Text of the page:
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Aviation at Barrow-in-Furness

Aircraft History at Barrow-in-Furness

‘The combined efforts of designers, aviators, ship and boat builders-turned aircraft manufacturers at Barrow-in-Furness and Windermere during 1908-1914 justify the area’s claim to be the birthplace of British naval and civil marine aviation.’ – Triplane to Typhoon by J H Longworth. 


Airship officers at Barrow, based at HMS Hermione a support ship which arrived during late September 1910, became interested in the seaplane experiments which were being carried out at Windermere. Concerned by the Admiralty’s apparent lack of interest, they formed the Hermione Flying Club, a ground trainer was bought from A. V. Roe and Commander Oliver Schwann (later Air Vice-Marshal Sir, KCB OBE) purchased an Avro D. The Avro D’s engine was only made to function after Herbert Stanley Adams, the pilot of Waterbird at Windermere, correctly re-assembled the rocker gear.


Captain Reginald Bacon (later Admiral Sir, KCB KCVO DSO), who had supervised the introduction of submarines built by Vickers, Sons & Maxim Ltd (‘Vickers’) into the Royal Navy, submitted a paper on 21 July 1908 to the First Sea Lord, Admiral Sir John Fisher, proposing that Vickers be approached to construct an airship of the Zeppelin-type. On 7 May 1909, the Admiralty signed a tender by Vickers for what was the largest and most technically complex aircraft of its day. Unfortunately, on 24 September 1911 it was wrecked.

A Whirling Table was erected in 1910 to test full-size propellers for the airship under the conditions of flight. ‘The machine is, so far as we are aware, the only one of its kind that has ever been constructed.’ – Flight magazine, 16 July 1910.

AVRO D (Note the airship in the background of this photo)

Captain Murray Sueter (later Rear Admiral Sir, CB), who was in command of work on the airship, gave permission for a small hangar to be constructed. Cavendish Dock was ideal for test-flying in that it enclosed a 142 acre area of shallow, tideless water, then being the largest single dock in the world. Schwann acquired the Avro D for £700 in June 1911 at Brooklands. Following transportation to Barrow, floats were lashed to the skids. The final Mark VII floats included a hydroplane step. On 18 November 1911, take-off was achieved to just clear of the surface of the water for 50 or 60 yards in skips, but, upon falling back, the floats were damaged and the port lower wing was smashed up. ‘His lack of experience let him down and the subsequent crash cannot be considered the first water landing even though both pilot and aircraft survived.’ – The Royal Navy’s Air Service in the Great War by D Hobbs. He gained an Aviator’s Certificate (No. 203) on 16 April 1912.

Schwann requested Sydney Sippe to come to Barrow in order to prove the Avro D’s capability to fly from water. On 2 April 1912, Sippe (later Major, DSO OBE FRAeS) became the first pilot to fly from British seawater. Sippe is shown second from left on this photo, taken just prior to the mission for which he was awarded the DSO. On 18 April, Schwann also succeeded, but his was the last flight at Barrow in the Avro D.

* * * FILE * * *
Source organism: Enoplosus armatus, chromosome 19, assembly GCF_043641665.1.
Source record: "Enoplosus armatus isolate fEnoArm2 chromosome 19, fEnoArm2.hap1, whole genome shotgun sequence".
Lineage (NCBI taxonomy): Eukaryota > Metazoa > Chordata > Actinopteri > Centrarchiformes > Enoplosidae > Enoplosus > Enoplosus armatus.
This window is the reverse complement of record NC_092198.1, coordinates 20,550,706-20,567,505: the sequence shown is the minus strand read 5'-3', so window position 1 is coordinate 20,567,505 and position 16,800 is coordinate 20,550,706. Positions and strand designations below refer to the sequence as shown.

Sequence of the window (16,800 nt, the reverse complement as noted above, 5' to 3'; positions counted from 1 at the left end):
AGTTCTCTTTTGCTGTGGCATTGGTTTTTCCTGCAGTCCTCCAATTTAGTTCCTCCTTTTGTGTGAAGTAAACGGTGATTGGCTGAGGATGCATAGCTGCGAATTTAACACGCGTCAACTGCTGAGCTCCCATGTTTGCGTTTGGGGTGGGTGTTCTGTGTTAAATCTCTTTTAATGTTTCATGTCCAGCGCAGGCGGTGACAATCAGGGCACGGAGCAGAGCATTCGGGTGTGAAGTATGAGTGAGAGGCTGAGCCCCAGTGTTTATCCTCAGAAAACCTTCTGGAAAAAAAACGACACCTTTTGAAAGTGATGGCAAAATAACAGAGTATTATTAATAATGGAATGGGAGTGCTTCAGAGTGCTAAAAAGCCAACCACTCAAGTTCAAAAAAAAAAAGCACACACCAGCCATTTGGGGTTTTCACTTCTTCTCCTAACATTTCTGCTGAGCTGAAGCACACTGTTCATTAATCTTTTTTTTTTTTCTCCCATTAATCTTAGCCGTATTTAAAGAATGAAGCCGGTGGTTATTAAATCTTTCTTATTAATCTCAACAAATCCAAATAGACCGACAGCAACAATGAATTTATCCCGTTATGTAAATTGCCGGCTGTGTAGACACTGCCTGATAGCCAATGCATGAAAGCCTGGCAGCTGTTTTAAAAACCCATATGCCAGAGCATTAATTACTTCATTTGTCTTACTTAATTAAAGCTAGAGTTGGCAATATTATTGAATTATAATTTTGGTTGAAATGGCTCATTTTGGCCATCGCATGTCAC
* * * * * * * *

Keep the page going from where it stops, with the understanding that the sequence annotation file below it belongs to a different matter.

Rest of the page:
Patents applied for in 1911 were:-

  • 3,330: to alter wing inclination in flight and enable the angle of floats to move with that of wings.
  • 3,331: anti-ice on wings by leading engine exhaust gases into hollow spaces inside wings so heating the frames and the air between.
  • 3,333: to catapult an aeroplane from the deck of a ship using a trolley upon rails propelled by a falling weight. – This was a system first adopted on land in September 1905 by the Wright brothers.
  • 3,334: to enable an aeroplane to send wireless telegraphy by producing electric oscillations using the engine’s magneto and condenser, signalling to be effected by a key in the aerial.
  • 11,102: by using inflatable bags near wing tips to be filled with air or engine exhaust gases and thus provide greater buoyancy, the framework being made watertight by waterproof material or thin sheets of duralumin.
  • 12,005: an autopilot operated by way of a swinging weight through a servo-motor.

Details were written up by Sueter and published in the Royal Aircraft Factory Reports and Memoranda of December 1911. ‘The importance of Schwann’s work was not so much that he produced a workable floatplane, rather it was the fact that his experiments were officially recorded and acted as a catalyst for further, more scientific work.’ – A Memoir of Commander Oliver Schwann, RN by I M Burns, Cross & Cockade Journal.


Beardmore W.B.III designation S.B.3F (No. N6100) was the first production version of a modified Sopwith Pup, with folding wings and an undercarriage which folded into the fuselage so as to save space. It was stowed in a small hangar underneath the bridge. Trials took place from light cruiser HMS Cassandra, built by Vickers and commissioned into the Royal Navy in 1917. The take-off deck comprised an arrangement of troughs fitted by Vickers over the forecastle, forward of the gun.


In October 1928, Vickers fitted a hydraulic catapult to Submarine M2, built at Barrow and launched in 1918, which carried a Parnall Peto seaplane (No. N181).


Birthplace of British naval and civil marine aeroplanes